In an effort to stem the tide of mockery on social networks in Pakistan that followed a New York Times report exposing its role in peddling fake diplomas online, the Pakistani company Axact threatened on Monday to sue a local blog, Pak Tea House, merely for rounding up Twitter reaction to the exposé.

The publication of the article prompted more than 6,500 responses on Twitter using the hashtag #Axact, according to data compiled by Brandwatch, a technology company that tracks discussions on social media. The company noted that there were eight times as many negative mentions as positive.

Not long after Malik Omaid, a Pak Tea House blogger, posted a selection of comments, jokes and memes culled from Twitter, the blog’s founder, Raza Rumi, reported that lawyers for Axact had served him with a nine-point legal notice threatening to sue for defamation if he did not “immediately take down the links” to tweets mocking the company. In addition, the lawyers demanded that Pak Tea House’s editor issue “an unconditional apology and retraction for your illegal, defamatory, slanderous and malicious actions.”

Among the messages that so offended Axact’s lawyers were a series of memes riffing off Bollywood movies posted on Twitter by Muzammal Afzal. In one, an older character advises a younger man, “Leave it son, this is not your cup of tea. Get a degree from #Axact.”

In another, a character says: “Degree upon degree, degree upon degree. We only get degrees, #Axact-ly of which field, this we do not know.”

Mixed in with Twitter comments making fun of the company for its fictional network of educational establishments were messages of support posted by defenders, including Kamran Khan, the editor in chief of the company’s new media venture, Bol. Mr. Khan’s defense of his new network’s parent company came in the form of an attack on The Times, which, he suggested, exposed wrongdoing in Pakistan only because of a bias against the country.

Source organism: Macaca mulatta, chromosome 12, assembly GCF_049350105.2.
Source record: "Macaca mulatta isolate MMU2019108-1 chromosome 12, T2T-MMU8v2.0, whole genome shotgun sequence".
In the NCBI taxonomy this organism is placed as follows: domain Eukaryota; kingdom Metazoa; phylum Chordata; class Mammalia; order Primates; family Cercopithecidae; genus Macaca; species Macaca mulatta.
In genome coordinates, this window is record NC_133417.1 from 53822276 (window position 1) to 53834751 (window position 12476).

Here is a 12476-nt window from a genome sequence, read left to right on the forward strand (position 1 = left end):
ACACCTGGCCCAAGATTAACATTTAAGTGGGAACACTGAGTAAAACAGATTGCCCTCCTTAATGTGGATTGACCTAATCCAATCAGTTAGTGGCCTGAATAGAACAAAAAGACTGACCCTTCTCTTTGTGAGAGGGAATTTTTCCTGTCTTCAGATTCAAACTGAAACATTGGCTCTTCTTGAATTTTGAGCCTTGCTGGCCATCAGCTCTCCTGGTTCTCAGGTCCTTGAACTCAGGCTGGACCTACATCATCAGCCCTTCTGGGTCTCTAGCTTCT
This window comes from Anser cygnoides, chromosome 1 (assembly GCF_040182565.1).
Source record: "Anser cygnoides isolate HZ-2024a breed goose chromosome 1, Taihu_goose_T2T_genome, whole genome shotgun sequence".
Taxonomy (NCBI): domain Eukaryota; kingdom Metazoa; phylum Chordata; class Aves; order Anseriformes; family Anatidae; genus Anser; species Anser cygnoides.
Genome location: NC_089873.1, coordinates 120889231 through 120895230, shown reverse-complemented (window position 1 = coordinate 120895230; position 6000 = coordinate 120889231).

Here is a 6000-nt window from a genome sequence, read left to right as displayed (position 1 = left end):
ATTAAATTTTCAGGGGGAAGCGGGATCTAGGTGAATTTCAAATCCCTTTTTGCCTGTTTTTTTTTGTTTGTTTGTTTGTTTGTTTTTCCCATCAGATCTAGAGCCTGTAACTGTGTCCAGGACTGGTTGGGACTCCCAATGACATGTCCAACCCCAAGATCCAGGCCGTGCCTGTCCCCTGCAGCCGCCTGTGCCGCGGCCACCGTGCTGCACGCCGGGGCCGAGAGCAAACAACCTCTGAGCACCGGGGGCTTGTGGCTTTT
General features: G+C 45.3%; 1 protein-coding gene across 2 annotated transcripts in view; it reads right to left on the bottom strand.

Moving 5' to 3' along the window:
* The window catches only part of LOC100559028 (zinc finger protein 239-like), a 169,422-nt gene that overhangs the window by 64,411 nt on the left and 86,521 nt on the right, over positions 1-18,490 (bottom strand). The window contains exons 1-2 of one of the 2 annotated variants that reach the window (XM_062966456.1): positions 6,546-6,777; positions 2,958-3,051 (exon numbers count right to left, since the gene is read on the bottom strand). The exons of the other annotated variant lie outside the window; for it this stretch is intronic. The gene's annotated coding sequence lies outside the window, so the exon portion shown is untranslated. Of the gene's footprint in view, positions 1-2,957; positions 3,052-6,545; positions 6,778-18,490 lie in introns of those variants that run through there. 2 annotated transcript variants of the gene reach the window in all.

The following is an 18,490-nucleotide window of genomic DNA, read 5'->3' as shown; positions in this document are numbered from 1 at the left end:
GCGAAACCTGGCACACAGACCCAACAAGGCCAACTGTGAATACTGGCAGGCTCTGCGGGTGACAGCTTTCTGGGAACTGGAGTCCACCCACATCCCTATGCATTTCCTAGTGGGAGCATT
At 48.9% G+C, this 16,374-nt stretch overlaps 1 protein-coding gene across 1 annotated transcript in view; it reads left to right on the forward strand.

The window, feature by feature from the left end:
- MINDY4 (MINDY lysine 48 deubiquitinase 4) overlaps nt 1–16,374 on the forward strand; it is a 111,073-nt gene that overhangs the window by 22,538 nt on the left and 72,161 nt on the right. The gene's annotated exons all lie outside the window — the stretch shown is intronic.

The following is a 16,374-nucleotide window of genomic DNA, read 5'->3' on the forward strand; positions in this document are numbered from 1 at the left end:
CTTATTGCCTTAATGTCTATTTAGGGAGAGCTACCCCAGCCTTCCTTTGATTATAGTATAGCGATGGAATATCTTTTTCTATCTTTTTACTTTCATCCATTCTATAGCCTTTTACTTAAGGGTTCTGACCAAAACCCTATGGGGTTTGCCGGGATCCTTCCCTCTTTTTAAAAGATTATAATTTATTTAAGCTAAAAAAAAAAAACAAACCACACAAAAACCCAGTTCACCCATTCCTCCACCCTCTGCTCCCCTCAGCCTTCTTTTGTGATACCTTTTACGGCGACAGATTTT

Some of the reaction to the revelations about the company included questions about why Pakistani journalists like Mr. Khan had not exposed the scheme themselves.

Brandwatch, the social media analytics firm, reported that the company’s outraged statement on the report prompted just a handful of tweets tagged #Axactresponse, but those messages were quickly retweeted more than a thousand times.

Some of those responses suggested that the only possible motivation for the report was an even wider conspiracy against Pakistan.

Free speech advocates in Pakistan were disappointed last year when Twitter briefly agreed to honor government requests to block access locally to crude drawings of the Prophet Muhammad, photographs of burning Qurans and messages from a handful of anti-Islam bloggers and three American pornographic film stars. The company eventually restored access to those messages, but the implication that Pakistani bloggers could be sued for defamation just for sharing links to a New York Times report alarmed activists and reporters.

Far from caving to the pressure, the Pak Tea House editor, Mr. Rumi, joined in the mockery of Axact’s network of faux universities.

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